The power of a word…

The sun sets on another day…

So, some nights I try to describe the sunset. I can say easily I always do not do as well as I could, and though I may succeed at the basics of the ideal sunset, I know I miss the mark for a true beautiful sunset. There is power in words but more power in their interpretation.

People take words and turn them into a variety of things. They can turn a kind word into a kinder word. They sometimes turn a sad word into a tear-jerker. The power of the written word is unmistakable, and the power of the spoken word is even more so. After all, how can the written word compare to the tone inflection, power, and pause of a spoken sentence? Words can make us happy, sad, angry, sorrowful, and a host of other emotions just by a single statement. Obviously, there is no limit except the limit of the senders’ vocabulary and the receiver’s imagination.

Each day we speak thousand of words and don’t consider the effects. This is where we should focus, more than ever now, in these tense times of spoken words and unspoken sorrows. Before you consider, or definitely begin speaking you need to consider the outcome of your statements. To not do so is a crime against your listener, and something you may lament for all time.

Years ago I worked at a drug store. A lot of years ago. While there I was attracted to a young lady. One day she came in with a new perm and she asked how I liked it. I said it is like a poodle, and she laughed and we smiled. What she did not know was I liked poodles, had poodles at home and thought she looked great. We never got together. Fast forward 34 years and I saw her at a local store. I smiled and we talked and she told me something I did not know. She was always attracted to me, she got the perm all those years ago for me, and thought I hated it. After that night she went home and washed the perm out, and never had one again. I was not only devastated, I was embarrassed that I never explained further. As I explained to her and told her I thought she was perfect then and looked as young now, she smiled and we talked for a moment about how silly we both were. (I think just to make me feel good since I was such a dinglehead) We both walked away happy, and though I feel sad, I smile for the things I learned. I hope she did as well.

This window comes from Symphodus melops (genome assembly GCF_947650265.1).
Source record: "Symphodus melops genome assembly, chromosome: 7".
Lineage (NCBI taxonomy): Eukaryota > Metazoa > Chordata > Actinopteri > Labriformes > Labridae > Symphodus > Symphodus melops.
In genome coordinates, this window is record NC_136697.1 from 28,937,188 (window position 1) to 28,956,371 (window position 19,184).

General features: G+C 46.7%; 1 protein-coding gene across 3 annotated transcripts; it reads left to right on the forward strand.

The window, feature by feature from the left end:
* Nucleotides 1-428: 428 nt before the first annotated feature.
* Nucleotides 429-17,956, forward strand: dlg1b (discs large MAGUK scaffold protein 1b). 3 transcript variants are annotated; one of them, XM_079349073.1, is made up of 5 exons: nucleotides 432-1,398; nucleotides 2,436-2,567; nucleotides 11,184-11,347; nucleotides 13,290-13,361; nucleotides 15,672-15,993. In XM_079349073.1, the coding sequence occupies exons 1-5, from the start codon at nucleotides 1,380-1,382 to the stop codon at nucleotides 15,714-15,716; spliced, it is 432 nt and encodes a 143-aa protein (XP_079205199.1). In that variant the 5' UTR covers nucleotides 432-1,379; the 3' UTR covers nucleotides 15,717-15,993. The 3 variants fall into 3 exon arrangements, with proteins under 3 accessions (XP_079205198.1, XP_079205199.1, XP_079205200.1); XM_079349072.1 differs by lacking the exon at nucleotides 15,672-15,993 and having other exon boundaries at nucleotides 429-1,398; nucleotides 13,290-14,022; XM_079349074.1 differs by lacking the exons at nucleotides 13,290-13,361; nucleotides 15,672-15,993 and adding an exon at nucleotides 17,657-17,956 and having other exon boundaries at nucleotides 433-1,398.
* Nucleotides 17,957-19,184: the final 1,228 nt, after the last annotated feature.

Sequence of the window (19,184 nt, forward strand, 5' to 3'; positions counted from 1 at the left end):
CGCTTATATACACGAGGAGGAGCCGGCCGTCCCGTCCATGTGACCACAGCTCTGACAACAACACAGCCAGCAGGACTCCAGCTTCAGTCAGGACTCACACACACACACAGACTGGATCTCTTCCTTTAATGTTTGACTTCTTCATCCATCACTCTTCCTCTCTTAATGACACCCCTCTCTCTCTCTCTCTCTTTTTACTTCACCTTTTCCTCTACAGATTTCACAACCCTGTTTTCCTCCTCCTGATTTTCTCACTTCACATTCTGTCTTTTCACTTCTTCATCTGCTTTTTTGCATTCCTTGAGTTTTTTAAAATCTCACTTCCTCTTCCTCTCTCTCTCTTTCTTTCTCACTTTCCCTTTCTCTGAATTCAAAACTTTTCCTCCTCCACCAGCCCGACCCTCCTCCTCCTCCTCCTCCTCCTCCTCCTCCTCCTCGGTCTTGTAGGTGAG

We need to consider the moment, the words, the audience and the way we speak and ensure we are not only choosing our words correctly, but choosing them correctly for our audience. Any less, and we probably should reconsider talking.

So as the sun sets on another day, words are everywhere. We are the stewards of our own words and perhaps we should take the advice Thumpers mother gave in Bambi. If you can’t say something nice, don’t say anything at all. Perhaps, just a little, if we can take a moment and use our words wisely, we can make the world a better place, no matter what.

Sleep sweet, eat s’mores, and love

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